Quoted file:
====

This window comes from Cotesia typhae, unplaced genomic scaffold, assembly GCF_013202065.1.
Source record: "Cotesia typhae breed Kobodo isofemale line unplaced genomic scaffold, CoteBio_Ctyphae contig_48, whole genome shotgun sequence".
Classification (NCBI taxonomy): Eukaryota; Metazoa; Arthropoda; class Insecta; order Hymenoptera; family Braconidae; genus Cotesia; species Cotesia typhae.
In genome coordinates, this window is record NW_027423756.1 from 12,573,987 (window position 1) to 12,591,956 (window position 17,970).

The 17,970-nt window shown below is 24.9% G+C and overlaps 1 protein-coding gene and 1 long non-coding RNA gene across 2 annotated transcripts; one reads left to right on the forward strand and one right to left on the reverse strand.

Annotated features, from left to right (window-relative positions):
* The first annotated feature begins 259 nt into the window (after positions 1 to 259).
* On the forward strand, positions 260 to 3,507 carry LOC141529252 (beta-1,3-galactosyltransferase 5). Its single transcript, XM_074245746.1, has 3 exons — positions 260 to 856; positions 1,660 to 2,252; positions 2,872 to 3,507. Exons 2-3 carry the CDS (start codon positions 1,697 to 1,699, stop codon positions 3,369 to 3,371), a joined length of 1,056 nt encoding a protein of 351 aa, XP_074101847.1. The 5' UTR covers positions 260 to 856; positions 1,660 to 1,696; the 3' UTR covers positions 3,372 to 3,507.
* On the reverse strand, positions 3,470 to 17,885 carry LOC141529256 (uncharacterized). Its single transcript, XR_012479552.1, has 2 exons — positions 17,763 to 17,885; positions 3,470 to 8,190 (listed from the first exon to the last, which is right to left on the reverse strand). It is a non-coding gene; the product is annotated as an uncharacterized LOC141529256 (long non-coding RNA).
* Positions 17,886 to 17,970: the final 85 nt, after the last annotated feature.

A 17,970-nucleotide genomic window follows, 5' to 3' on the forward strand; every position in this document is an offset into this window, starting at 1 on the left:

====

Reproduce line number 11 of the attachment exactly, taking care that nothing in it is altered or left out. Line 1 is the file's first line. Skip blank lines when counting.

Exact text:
A 17,970-nucleotide genomic window follows, 5' to 3' on the forward strand; every position in this document is an offset into this window, starting at 1 on the left: